Marc A. Smith and Peter Kollock, eds. Communities in Cyberspace. New York: Routledge, 1999. $34.99 paper, $119.00 cloth.

Polemic discourse featuring either unbridled enthusiasm about new and superior opportunities for human interaction or unlimited pessimism about the social implications of new information technologies is increasingly being criticized in the growing literature on cyberspace. Whether referred to as “pro-technology versus anti-technology” or dualist in character, the polemic nature of much early work on cyberspace is criticized as ahistorical and simplistic. Work that views technology as social in all its complexity, as both cultural product and constitutive of culture, is increasingly shaping the discourse(1). Communities in Cyberspace as a volume contributes to this critical discourse, as do many of the individual chapters within it.

Far from being neutral artifacts and physical practices from which one can “float free”, technologies are constructed in social contexts. Technologies are developed within specific historical and cultural contexts and are interpreted and experienced within the context of specific power relations.(2) Technologies are cultural practices that emerge from social, political, and economic contexts and reflect specific relations of power in and of themselves. In their generative volume Technoculture, Penley and Ross identify the multiple possibilities for social expression contained within various technologies, arguing that unintended consequences and incidences of resistance are as significant if not as powerful as the corporatist and masculinist biases built into them. The editors of Communities in Cyberspace implicitly echo Penley and Ross’ calls for “technoliteracy” – the ability to engage meaningfully with and about the technology – in compiling a set of readings grounded in research and critical analysis of actual social spaces within and related to cyberspace.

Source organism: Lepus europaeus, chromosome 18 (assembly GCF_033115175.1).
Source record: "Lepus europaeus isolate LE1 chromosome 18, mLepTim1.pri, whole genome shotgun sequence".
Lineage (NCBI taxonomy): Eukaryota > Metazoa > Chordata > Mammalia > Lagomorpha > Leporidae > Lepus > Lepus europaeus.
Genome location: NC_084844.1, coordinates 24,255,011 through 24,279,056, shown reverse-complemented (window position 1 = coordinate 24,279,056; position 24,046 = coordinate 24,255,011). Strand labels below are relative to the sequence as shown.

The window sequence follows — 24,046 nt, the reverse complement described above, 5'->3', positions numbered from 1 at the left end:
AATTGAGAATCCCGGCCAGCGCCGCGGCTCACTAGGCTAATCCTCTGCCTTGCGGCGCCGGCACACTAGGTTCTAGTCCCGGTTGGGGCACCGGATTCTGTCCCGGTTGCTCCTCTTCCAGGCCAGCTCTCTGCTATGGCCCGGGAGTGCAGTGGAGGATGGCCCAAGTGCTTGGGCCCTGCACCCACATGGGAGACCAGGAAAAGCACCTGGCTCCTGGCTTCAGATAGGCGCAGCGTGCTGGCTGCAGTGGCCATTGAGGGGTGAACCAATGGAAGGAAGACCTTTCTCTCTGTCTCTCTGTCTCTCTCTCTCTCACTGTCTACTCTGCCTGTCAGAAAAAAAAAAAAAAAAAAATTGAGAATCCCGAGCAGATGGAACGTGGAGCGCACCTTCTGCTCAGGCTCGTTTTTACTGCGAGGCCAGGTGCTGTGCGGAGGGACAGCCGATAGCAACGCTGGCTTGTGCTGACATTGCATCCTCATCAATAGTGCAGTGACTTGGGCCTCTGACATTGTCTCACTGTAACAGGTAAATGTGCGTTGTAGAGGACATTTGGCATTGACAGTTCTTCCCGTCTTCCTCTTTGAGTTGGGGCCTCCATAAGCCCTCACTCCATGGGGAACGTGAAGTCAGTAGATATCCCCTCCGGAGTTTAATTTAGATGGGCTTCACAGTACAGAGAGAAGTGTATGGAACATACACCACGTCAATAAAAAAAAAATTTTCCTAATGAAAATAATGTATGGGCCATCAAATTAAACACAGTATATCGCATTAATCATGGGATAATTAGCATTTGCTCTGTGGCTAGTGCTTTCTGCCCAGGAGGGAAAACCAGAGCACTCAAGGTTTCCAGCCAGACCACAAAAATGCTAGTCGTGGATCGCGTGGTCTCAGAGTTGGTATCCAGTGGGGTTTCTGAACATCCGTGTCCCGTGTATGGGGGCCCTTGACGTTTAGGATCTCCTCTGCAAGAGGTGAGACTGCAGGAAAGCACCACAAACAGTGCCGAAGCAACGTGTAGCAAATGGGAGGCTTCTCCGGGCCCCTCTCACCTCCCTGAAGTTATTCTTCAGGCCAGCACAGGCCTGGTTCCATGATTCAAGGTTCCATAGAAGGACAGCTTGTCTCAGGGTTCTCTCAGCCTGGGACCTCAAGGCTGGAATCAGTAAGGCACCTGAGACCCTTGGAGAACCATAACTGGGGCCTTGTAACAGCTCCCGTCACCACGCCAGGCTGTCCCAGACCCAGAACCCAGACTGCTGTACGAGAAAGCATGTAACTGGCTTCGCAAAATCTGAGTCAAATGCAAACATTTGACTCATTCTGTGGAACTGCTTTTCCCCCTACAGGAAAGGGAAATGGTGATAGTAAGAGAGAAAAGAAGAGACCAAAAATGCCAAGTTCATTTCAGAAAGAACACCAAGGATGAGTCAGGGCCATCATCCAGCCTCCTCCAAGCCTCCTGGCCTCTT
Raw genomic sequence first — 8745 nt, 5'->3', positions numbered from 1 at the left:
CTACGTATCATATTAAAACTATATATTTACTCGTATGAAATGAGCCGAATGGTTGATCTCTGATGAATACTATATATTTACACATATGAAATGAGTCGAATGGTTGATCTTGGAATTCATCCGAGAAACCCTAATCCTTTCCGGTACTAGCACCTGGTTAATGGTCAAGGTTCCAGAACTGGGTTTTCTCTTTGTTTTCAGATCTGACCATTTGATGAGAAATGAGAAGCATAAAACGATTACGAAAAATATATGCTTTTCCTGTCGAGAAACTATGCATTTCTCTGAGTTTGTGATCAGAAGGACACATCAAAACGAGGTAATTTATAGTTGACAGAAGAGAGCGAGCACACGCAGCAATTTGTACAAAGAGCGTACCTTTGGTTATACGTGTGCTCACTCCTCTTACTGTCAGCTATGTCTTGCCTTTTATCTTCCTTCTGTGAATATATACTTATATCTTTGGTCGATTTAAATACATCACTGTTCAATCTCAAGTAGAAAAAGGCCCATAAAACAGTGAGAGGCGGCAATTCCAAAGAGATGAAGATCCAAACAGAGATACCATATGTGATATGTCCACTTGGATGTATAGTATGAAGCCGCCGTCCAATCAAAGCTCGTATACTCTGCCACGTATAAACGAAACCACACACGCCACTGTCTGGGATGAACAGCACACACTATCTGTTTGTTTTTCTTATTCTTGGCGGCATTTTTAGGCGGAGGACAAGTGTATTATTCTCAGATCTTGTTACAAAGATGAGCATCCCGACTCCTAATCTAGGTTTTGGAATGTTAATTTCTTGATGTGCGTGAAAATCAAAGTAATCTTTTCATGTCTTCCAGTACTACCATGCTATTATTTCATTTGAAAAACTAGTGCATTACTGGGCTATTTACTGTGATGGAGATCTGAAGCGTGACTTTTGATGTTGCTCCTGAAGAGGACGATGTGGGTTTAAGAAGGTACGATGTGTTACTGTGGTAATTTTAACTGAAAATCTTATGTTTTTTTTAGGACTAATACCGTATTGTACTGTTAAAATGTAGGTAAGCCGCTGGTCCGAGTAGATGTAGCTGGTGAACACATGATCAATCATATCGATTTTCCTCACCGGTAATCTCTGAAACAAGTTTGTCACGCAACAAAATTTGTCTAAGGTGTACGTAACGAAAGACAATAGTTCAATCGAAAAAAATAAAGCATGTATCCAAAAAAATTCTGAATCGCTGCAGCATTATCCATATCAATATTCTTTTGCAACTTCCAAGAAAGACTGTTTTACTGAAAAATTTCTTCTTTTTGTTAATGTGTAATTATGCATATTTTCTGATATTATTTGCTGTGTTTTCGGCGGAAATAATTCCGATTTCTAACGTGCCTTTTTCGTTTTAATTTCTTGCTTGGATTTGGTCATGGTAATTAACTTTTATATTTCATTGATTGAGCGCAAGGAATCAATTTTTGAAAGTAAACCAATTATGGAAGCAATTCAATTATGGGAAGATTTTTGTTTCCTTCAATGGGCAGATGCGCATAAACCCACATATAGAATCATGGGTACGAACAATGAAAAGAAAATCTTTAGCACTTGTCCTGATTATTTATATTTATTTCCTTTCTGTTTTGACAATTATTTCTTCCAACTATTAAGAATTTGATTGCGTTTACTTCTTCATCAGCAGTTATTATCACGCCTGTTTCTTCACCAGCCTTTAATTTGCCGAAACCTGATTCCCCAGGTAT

The rapidity of technological change and its sociocultural consequence often create the impression that it is not possible to understand the new medium of cyberspace. Its very fluidity makes it elusive. But as the authors in this volume and others like it demonstrate, critical researchers can undertake case studies of specific sites and communities interacting to various degrees with these new technologies. In the introduction the editors of this book describe “the Internet …as a strategic site in which to study fundamental social processes.”(p. 4) Research on the social spaces fostered by computer-based communications technologies is emerging as a significant academic activity.(3) Important links between existing disciplines and this new context are being made, for example, in the fields of architecture, geography, sociology, communications, and women’s studies.

All of the chapters in this book focus on text-based sites in cyberspace rather than the emerging media of virtual reality. This focus is convincingly justified on the basis of the longer history and greater diversity of text-based sites. The chapters in the book are organized into sections entitled ‘Identity,’ ‘Social Order and Control,’ ‘Community Structure and Dynamics’ and ‘Collective Action.’ The editors’ introduction emphasizes the complexity of issues relating to an analysis of cyberspace, setting the tone for the rest of the book. In addition to raising significant questions about anonymity and equality, tensions relating to social control, the relationships between on- and off-line communities, and unequal access to such potentially empowering new technologies, this volume helps bridge the insider/outsider gap around cyberspace by describing various social spaces fostered by new information technologies and by defining concepts. In this sense it will serve as a good introduction to cyberspace as social space.